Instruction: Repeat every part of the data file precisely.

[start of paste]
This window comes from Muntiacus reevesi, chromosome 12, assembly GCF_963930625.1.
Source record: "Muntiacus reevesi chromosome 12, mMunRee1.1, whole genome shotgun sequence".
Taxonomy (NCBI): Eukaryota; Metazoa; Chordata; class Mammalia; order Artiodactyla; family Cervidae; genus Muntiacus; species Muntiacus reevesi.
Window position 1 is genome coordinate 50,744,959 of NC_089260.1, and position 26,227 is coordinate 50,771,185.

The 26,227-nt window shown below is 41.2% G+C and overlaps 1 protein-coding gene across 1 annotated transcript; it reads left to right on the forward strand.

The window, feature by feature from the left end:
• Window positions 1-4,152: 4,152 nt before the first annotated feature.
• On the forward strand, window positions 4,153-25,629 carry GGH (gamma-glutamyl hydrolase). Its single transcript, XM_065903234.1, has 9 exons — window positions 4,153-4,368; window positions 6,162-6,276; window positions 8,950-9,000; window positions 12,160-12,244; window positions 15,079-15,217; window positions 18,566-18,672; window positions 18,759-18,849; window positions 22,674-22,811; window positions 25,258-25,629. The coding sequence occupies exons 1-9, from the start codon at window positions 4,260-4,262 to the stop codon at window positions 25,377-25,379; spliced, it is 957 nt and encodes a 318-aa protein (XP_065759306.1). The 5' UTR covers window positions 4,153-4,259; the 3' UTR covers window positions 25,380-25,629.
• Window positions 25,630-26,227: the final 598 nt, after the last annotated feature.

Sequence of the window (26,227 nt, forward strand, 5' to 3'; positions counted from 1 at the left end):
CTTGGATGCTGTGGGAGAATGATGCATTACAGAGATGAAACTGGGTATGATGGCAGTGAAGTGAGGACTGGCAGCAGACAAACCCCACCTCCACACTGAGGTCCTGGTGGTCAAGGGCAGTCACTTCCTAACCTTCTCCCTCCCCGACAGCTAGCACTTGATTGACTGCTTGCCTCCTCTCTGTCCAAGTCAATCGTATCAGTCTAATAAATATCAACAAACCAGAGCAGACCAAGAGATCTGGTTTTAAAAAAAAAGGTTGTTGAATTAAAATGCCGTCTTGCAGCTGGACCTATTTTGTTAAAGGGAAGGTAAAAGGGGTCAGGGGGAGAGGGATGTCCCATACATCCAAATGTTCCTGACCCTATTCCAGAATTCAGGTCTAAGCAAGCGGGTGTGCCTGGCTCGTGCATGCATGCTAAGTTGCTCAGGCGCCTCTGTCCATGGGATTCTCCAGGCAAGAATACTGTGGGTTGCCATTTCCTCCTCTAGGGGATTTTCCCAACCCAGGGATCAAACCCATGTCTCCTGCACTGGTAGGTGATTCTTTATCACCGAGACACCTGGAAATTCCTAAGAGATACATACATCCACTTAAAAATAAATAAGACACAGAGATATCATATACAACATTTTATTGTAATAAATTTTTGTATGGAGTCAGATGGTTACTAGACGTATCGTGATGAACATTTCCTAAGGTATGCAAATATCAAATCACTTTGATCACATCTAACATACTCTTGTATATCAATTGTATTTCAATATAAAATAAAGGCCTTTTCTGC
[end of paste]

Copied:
This window comes from Muntiacus reevesi, chromosome 12, assembly GCF_963930625.1.
Source record: "Muntiacus reevesi chromosome 12, mMunRee1.1, whole genome shotgun sequence".
Taxonomy (NCBI): Eukaryota; Metazoa; Chordata; class Mammalia; order Artiodactyla; family Cervidae; genus Muntiacus; species Muntiacus reevesi.
Window position 1 is genome coordinate 50,744,959 of NC_089260.1, and position 26,227 is coordinate 50,771,185.

The 26,227-nt window shown below is 41.2% G+C and overlaps 1 protein-coding gene across 1 annotated transcript; it reads left to right on the forward strand.

The window, feature by feature from the left end:
• Window positions 1-4,152: 4,152 nt before the first annotated feature.
• On the forward strand, window positions 4,153-25,629 carry GGH (gamma-glutamyl hydrolase). Its single transcript, XM_065903234.1, has 9 exons — window positions 4,153-4,368; window positions 6,162-6,276; window positions 8,950-9,000; window positions 12,160-12,244; window positions 15,079-15,217; window positions 18,566-18,672; window positions 18,759-18,849; window positions 22,674-22,811; window positions 25,258-25,629. The coding sequence occupies exons 1-9, from the start codon at window positions 4,260-4,262 to the stop codon at window positions 25,377-25,379; spliced, it is 957 nt and encodes a 318-aa protein (XP_065759306.1). The 5' UTR covers window positions 4,153-4,259; the 3' UTR covers window positions 25,380-25,629.
• Window positions 25,630-26,227: the final 598 nt, after the last annotated feature.

Sequence of the window (26,227 nt, forward strand, 5' to 3'; positions counted from 1 at the left end):
CTTGGATGCTGTGGGAGAATGATGCATTACAGAGATGAAACTGGGTATGATGGCAGTGAAGTGAGGACTGGCAGCAGACAAACCCCACCTCCACACTGAGGTCCTGGTGGTCAAGGGCAGTCACTTCCTAACCTTCTCCCTCCCCGACAGCTAGCACTTGATTGACTGCTTGCCTCCTCTCTGTCCAAGTCAATCGTATCAGTCTAATAAATATCAACAAACCAGAGCAGACCAAGAGATCTGGTTTTAAAAAAAAAGGTTGTTGAATTAAAATGCCGTCTTGCAGCTGGACCTATTTTGTTAAAGGGAAGGTAAAAGGGGTCAGGGGGAGAGGGATGTCCCATACATCCAAATGTTCCTGACCCTATTCCAGAATTCAGGTCTAAGCAAGCGGGTGTGCCTGGCTCGTGCATGCATGCTAAGTTGCTCAGGCGCCTCTGTCCATGGGATTCTCCAGGCAAGAATACTGTGGGTTGCCATTTCCTCCTCTAGGGGATTTTCCCAACCCAGGGATCAAACCCATGTCTCCTGCACTGGTAGGTGATTCTTTATCACCGAGACACCTGGAAATTCCTAAGAGATACATACATCCACTTAAAAATAAATAAGACACAGAGATATCATATACAACATTTTATTGTAATAAATTTTTGTATGGAGTCAGATGGTTACTAGACGTATCGTGATGAACATTTCCTAAGGTATGCAAATATCAAATCACTTTGATCACATCTAACATACTCTTGTATATCAATTGTATTTCAATATAAAATAAAGGCCTTTTCTGC